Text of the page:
Buøy


Buøy

Buøy is an island and neighborhood ("delområde") in the borough Hundvåg in Stavanger, Norway.

The neighborhood has a population of 1,792, distributed on an area of 1,19 km². It consists of the islands Buøy, Engøy and Sølyst/Grasholmen.

History

The name Buøy comes from; 'Bu-skap' and 'øy', meaning an island where farmers earlier had their cattle.

Buøy has long been the site for "Rosenberg Mekaniske Verksted". Rosenberg was founded in 1896, started up in Sandvigå in Stavanger and moved to Buøy in 1898. Rosenberg started making ships here and later moved on to building supertankers and constructing platforms for the Norwegian oil industry in the North Sea. At the beginning of the century Rosenberg had a great influence on the development of Buøy and in September 1915 they stated the need for regulated roads, a ferry connection and a stable water supply for the island. Rosenberg Verft AS (as it is known today) has about 500 employees and is a major contractor within the Norwegian oil and gas market.

Buøy is today well known for its famous 17.5 meter tall, 3.5 meter wide water tower which stands on the island's tallest mountain. The tower has a wind vane on the top of it with an image of a mother and a son by a well pump. The bright yellow tower was built in 1919-20 and is a well known landmark in the Stavanger region.

In 1977 Buøy was connected to the mainland when the city bridge was built.

References


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Look at other dictionaries:

  • Buoy — (bwoi or boi; 277), n. [D. boei buoy, fetter, fr. OF. boie, buie, chain, fetter, F. bou[ e]e a buoy, from L. boia. Boiae genus vinculorum tam ferreae quam ligneae. Festus. So called because chained to its place.] (Naut.) A float; esp. a floating… …   The Collaborative International Dictionary of English

  • buoy — buoy·age; buoy·an·cy; buoy·ant; buoy·ant·ly; buoy·ant·ness; son·o·buoy; buoy; buoy·ance; …   English syllables

  • Buoy — Buoy, v. t. [imp. & p. p. {Buoyed}; p. pr. & vb. n. {Buoying}.] 1. To keep from sinking in a fluid, as in water or air; to keep afloat; with up. [1913 Webster] 2. To support or sustain; to preserve from sinking into ruin or despondency. [1913… …   The Collaborative International Dictionary of English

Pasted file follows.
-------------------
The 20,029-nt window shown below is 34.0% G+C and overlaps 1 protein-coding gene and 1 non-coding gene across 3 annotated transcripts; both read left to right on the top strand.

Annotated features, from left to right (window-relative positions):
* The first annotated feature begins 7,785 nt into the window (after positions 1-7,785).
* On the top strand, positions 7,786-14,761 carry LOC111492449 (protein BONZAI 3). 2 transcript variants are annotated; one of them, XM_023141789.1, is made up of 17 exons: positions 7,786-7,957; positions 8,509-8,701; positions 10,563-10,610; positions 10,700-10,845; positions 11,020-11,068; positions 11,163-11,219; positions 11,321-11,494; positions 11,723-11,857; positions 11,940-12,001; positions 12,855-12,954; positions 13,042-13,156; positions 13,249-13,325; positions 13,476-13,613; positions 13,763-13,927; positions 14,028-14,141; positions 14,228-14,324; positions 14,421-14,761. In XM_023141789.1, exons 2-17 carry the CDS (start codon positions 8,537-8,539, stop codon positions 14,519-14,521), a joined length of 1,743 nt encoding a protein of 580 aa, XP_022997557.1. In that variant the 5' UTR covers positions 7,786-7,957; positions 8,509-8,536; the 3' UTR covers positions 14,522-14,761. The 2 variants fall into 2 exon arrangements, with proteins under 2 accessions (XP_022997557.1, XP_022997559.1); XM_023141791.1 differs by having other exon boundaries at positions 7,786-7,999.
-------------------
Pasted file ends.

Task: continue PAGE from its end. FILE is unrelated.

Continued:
• Buoy — Buoy, v. i. To float; to rise like a buoy. Rising merit will buoy up at last. Pope. [1913 Webster] …   The Collaborative International Dictionary of English

  • buoy — [bo͞o′ē; ] also, and for v. 3 usually [, boi] n. [ME < (? via MDu boeie) OFr buie, chain < L boia, fetter (see BOY): prob. first applied to the chain anchoring the float] 1. a) a floating object anchored in a lake, river, etc. to mark a… …   English World dictionary

  • buoy — [bɔɪ ǁ ˈbuːi, bɔɪ] verb [transitive] if the market or prices are buoyed, people feel confident and buy stocks and shares, and prices rise: • In Britain, bond prices were buoyed by a rise in the pound. • The market was buoyed by gains in some… …   Financial and business terms

  • buoy — (n.) late 13c., perhaps from either O.Fr. buie or M.Du. boeye, both from W.Gmc. *baukn beacon (Cf. O.H.G. bouhhan, O.Fris. baken). OED, however, supports M.Du. boeie, or O.Fr. boie fetter, chain (see BOY (Cf. boy)), because of its being fettered… …   Etymology dictionary

  • buoy — [n] floating device beacon, drift, float, guide, marker, signal; concept 628 buoy (up) [v] make light, encourage bolster, boost, buck up, cheer, cheer up, encourage, hearten, keep afloat, lift, prop, raise, support, sustain, uphold; concepts 7,22 …   New thesaurus

  • buoy up — index assure (give confidence to), bear (support), bolster, reassure Burton s Legal Thesaurus. William C. Burton. 2006 …   Law dictionary

  • buoy — ► NOUN ▪ an anchored float serving as a navigation mark or for mooring. ► VERB 1) keep afloat. 2) (often be buoyed up) cause to become or remain cheerful and confident. 3) cause (a price) to rise to or remain high. ORIGIN probably from Dutch boye …   English terms dictionary